BUENOS AIRES (Reuters) – Argentina presidential candidate Alberto Fernandez said on Thursday the country had “no possibility” of default if he were elected in October.
FILE PHOTO: Presidential candidate Alberto Fernandez speaks during the primary elections, at a cultural centre in Buenos Aires, Argentina, August 11, 2019. REUTERS/Agustin Marcarian/File Photo
“No one wants default as an exit,” Fernandez said at a seminar hosted by local newspaper Clarin.
Fernandez, who is expected to win Argentina’s Oct. 27 presidential election after his resounding lead over President Maurcio Macri in the Aug. 11 primary vote, also said Argentina would need to negotiate with its creditors on how to comply with its obligations.
On Wednesday, two of his economic advisors met with the country’s new treasury minister, Hernan Lacunza, and told him Fernandez would seek an “alternative economic model” to the current administration’s policies.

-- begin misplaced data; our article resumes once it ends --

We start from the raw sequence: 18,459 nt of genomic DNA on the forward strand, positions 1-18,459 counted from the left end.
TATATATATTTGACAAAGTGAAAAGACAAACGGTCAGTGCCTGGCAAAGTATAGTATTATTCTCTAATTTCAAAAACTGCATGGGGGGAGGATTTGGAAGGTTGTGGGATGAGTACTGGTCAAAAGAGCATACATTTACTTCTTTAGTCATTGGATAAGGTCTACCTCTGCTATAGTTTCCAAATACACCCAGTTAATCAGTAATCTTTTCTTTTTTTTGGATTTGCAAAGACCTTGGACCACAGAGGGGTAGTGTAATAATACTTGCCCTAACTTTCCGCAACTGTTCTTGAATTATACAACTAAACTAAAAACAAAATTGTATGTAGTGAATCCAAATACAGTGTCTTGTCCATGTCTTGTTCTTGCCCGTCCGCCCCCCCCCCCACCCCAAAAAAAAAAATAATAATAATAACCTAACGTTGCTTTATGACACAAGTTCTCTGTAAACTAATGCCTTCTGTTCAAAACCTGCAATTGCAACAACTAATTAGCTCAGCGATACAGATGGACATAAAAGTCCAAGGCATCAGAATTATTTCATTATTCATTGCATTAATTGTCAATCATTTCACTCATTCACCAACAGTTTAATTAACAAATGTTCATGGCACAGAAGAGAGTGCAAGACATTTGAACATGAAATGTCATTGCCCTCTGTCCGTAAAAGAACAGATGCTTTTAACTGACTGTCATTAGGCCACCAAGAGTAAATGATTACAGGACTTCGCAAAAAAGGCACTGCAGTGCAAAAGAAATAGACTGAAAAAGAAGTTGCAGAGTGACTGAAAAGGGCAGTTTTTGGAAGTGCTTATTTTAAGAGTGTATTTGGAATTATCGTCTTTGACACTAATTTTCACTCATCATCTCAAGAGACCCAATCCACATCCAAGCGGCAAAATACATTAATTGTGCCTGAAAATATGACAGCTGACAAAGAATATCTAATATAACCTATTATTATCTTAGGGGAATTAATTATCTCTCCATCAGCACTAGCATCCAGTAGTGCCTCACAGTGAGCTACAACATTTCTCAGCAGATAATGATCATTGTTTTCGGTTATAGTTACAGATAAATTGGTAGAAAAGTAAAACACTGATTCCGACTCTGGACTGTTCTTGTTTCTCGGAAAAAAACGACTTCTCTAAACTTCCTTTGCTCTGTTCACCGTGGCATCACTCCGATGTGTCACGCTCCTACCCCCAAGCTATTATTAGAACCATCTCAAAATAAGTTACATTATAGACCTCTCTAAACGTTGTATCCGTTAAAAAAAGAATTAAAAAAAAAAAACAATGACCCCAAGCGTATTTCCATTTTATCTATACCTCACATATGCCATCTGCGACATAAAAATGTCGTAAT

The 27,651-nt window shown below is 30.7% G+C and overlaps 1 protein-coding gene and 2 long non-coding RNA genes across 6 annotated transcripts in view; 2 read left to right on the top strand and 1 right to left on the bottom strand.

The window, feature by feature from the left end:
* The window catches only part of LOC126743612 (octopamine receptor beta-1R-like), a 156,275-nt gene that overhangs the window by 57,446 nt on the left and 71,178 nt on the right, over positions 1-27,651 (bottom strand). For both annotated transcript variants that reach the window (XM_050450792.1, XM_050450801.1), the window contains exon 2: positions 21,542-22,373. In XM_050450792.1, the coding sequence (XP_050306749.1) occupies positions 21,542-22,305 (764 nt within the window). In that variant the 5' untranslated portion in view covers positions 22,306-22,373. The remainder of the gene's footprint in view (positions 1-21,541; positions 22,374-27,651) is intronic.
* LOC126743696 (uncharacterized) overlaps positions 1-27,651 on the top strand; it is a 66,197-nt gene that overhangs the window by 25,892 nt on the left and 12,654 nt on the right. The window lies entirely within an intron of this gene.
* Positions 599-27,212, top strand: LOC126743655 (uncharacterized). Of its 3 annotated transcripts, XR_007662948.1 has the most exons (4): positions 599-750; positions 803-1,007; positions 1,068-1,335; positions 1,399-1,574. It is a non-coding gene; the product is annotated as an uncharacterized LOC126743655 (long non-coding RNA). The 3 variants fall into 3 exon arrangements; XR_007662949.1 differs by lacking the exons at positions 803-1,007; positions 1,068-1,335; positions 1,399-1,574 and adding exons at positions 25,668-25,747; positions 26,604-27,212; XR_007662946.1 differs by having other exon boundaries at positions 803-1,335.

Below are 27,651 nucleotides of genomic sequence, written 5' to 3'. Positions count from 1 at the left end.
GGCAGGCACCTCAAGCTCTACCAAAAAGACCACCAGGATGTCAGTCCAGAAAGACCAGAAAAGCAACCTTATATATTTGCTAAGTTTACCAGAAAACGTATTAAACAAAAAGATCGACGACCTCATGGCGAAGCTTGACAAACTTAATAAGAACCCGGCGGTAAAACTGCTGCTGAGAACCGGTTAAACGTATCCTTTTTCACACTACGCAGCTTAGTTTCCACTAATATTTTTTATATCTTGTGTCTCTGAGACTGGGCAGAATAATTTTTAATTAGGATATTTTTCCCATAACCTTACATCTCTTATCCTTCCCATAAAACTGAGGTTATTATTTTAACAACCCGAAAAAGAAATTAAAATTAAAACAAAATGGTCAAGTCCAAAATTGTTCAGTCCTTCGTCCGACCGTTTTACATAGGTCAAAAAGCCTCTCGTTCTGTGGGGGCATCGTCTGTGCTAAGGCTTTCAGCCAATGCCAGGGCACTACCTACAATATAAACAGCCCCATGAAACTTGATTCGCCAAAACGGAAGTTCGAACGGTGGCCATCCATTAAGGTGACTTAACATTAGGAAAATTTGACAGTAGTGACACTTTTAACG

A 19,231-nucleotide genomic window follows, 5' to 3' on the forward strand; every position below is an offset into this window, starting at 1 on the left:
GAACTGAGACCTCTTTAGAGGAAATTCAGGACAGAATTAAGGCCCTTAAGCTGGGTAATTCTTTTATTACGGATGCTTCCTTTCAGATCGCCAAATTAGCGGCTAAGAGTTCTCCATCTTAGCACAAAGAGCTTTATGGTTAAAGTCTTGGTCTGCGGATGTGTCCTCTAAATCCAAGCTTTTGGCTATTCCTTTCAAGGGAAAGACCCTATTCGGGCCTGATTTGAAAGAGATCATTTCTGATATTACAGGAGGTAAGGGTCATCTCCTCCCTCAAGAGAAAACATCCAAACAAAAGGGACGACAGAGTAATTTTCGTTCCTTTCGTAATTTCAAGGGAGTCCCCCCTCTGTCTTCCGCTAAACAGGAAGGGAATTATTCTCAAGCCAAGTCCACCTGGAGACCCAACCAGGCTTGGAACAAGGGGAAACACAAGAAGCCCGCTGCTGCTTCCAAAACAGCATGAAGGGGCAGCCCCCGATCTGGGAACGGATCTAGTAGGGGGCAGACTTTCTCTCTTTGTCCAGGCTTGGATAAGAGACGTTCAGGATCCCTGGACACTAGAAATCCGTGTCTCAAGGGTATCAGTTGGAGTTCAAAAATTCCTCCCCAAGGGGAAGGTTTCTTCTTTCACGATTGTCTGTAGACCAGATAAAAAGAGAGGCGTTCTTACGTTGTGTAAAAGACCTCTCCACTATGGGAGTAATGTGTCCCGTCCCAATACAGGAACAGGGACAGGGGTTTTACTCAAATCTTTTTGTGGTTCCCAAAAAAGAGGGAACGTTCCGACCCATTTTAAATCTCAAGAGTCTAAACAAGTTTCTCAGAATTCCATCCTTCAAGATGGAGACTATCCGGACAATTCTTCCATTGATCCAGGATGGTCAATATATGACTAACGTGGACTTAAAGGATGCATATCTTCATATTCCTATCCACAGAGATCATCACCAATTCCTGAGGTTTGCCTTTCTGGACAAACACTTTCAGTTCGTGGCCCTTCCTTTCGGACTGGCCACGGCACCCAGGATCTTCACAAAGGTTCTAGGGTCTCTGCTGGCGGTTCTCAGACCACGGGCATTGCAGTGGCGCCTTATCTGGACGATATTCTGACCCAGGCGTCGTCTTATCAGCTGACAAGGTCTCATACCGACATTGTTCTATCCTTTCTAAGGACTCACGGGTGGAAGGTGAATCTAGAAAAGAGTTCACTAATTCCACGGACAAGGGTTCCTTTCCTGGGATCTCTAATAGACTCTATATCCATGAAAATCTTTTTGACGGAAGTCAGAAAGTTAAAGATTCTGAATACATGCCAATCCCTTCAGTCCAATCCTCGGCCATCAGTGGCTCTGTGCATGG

Center-left Peronist Fernandez has been critical of last year’s massive $57-billion standby agreement with the International Monetary Fund and the austerity measures that were imposed in its wake. He has pledged to “rework” it if elected.
Fernandez denied he was against the historic trade pact agreed between the Mercosur bloc and the European Union in June, but said there were a “series of points” that needed analysis.
“I will analyze them in a way that guarantees that no agreement we sign with the EU or with any other market will end up affecting our production,” Fernandez said.
Argentina’s peso was little changed at the open on Thursday at 55.05 per U.S. dollar, traders said, after weakening by nearly 18% last week during market turmoil over fears of a return to the former interventionist economic policies of Cristina Fernandez de Kirchner, Fernandez’s vice presidential candidate.
The peso closed 0.53% weaker at 55.03 to the U.S. dollar on Wednesday while bond prices rose slightly and the local Merval stock index closed with a gain of 2.6%, suggesting recent market jitters had begun to calm.
But after the markets closed on Wednesday, debt ratings agency Fitch said the peso’s recent depreciation “suggests a real risk of default” and “raises the potential for a sharper deterioration in economic growth.
Reporting by Cassandra Garrison; Editing by Bernadette Baum and David Gregorio